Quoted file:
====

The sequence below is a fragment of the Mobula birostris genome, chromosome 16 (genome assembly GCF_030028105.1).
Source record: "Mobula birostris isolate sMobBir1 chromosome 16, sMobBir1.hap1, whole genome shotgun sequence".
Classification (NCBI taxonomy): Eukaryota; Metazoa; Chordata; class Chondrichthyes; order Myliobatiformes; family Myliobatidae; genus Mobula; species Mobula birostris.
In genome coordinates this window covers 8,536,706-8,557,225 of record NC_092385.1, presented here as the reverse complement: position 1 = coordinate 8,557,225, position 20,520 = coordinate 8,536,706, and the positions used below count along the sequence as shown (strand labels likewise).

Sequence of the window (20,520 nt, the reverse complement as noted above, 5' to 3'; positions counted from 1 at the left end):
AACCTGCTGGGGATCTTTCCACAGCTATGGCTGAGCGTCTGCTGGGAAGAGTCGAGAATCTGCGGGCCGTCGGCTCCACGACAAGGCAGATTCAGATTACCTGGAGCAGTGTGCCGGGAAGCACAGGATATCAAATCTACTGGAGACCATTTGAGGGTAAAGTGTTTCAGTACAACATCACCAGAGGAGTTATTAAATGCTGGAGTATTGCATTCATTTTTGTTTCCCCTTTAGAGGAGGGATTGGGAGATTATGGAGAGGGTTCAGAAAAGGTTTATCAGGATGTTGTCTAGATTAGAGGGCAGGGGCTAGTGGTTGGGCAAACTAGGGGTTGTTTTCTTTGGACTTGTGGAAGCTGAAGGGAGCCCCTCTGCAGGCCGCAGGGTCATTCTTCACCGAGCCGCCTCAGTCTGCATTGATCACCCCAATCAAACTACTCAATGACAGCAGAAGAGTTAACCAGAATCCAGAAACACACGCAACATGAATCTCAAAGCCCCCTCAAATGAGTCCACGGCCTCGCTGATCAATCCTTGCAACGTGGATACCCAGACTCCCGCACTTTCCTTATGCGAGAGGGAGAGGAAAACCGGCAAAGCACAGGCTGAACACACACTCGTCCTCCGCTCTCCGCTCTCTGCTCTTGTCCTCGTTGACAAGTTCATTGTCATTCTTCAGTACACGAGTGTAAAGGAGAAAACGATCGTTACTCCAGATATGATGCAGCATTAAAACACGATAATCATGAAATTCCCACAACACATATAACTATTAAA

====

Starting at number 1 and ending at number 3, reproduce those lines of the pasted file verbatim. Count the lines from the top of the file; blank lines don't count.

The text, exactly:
The sequence below is a fragment of the Mobula birostris genome, chromosome 16 (genome assembly GCF_030028105.1).
Source record: "Mobula birostris isolate sMobBir1 chromosome 16, sMobBir1.hap1, whole genome shotgun sequence".
Classification (NCBI taxonomy): Eukaryota; Metazoa; Chordata; class Chondrichthyes; order Myliobatiformes; family Myliobatidae; genus Mobula; species Mobula birostris.